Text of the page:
Edmonton post-secondary schools grappling with shortage of student housing
In a bittersweet ritual marking the end of summer and the start of adult lives, thousands of post-secondary students moved out of their parents’ homes Sunday and into campus residences across Edmonton.
But with the supply of student housing outstripped by demand and a citywide rental vacancy rate at 1.4 per cent, the nervous ones moving into residence with the help of siblings and parents were lucky.
“I’m from a small town, so this is a big move,” said Mikayla Gilbertson, a physiotherapy student at MacEwan University, who is leaving her home on a ranch near Wainwright to live in residence.
Her parents are relieved she landed one of 878 student spots at the MacEwan facility.
“When you rent an apartment, you’ve got to have it 12 months of the year, so two months out of the year you won’t be using it and with residence, you don’t have to worry about that,” said Mikayla’s father Robin Gilbertson.
Living on campus also means less to worry about, he said.
“She walks out in the morning and goes to the first building over. No bus ride. No long walks, and we know how Alberta winters are.”
There were 1,420 applications for a room in the residence, up 10 per cent from last year, said Jim Fowler, MacEwan’s housing co-ordinator.
“The 1.5-per-cent occupancy has increased our wait list and we’ve been sold out six years in a row,” Fowler said.
For those who didn’t get a room in residence, the options include looking online or at housing registries, he said.
“It’s difficult. It really is tough for students to find space. The farther down the (LRT) train line you go, it’s easier, but the closer to the downtown core — not so much.”
Alberta’s strong economy is attracting more newcomers to the province. In 2013, net migration was 102,465, a record high.
Most new arrivals to Edmonton move into rental accommodation.
This has driven down vacancy rates and pushed up the monthly average rent for a two-bedroom apartment by 6.4 per cent, to $1,180, between 2013 and 2014, according to the Canada Mortgage and Housing Corp.’s spring rental market survey released in June.
Edmonton’s three biggest post-secondary schools are pondering how to boost student housing.
The Northern Alberta Institute of Technology (NAIT) is Canada’s largest post-secondary institution without student housing, spokesman Frank Landry said.
“We are in discussions to build a student residence adjacent to NAIT in the Blatchford development,” said Landry, referring to the former City Centre Airport lands.
“We’re in the early planning process, and are doing our due diligence to determine costs and potential design. The opportunity to develop student housing has not existed up until now because we did not have the space.”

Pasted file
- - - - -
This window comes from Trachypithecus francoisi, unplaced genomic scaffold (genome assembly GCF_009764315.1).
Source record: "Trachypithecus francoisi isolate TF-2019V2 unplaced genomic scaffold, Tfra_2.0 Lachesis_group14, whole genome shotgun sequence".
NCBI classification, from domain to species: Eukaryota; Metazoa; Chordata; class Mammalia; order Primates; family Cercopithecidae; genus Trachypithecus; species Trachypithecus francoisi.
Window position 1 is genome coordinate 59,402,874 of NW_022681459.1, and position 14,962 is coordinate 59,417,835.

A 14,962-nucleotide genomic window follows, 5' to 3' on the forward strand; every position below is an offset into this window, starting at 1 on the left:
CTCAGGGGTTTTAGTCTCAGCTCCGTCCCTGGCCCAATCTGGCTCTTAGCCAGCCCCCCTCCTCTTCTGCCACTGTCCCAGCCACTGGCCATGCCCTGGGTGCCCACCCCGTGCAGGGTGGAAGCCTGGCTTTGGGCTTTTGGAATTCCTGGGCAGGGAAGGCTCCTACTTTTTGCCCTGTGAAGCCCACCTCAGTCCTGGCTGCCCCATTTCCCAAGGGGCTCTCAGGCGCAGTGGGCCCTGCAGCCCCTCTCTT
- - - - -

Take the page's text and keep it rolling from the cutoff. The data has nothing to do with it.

Construction timelines have yet to be determined.
At MacEwan, where the residence was built eight years ago, Cathryn Heslep, vice-president of student services, said Edmonton has a shortage of student housing, especially for those with families or spouses.
“If we had the land capacity and the resource base to be able to add on to our residence, we would,” Heslep said. “At this point, that’s not an option for us. Our footprint is relatively limited.”
About 1,000 first-year students moved into the University of Alberta’s Lister Centre residence Sunday and another 700 students moved into other housing facilities.
The U of A residences are full, with long waiting lists.
“If we had more student housing at the U of A, we would be able to fill it, and so we are actively building,” said Brock Richardson, acting dean of students, residence life.
“There’s a lot more help and support if you’re on campus versus if you’re just finding a basement suite or an apartment.”
Including Augustana campus, the U of A has 5,000 beds, enough for 12 per cent of its students. In the long term, the university wants to increase that to 20 per cent.
Last year it opened two new residences with about 250 spaces, and 70 new spaces in two infill housing projects will open next year.
The following year, the Peter Lougheed hall is expected to open, providing 150 spaces. A new 300-bed residence for east campus is a few years away.
“We’re trying to build, but one of the struggles we face is Edmonton has really high construction costs and … it’s tough to build as many as we can,” Richardson said.
Story by: Bill Mah, Edmonton Journal | firstname.lastname@example.org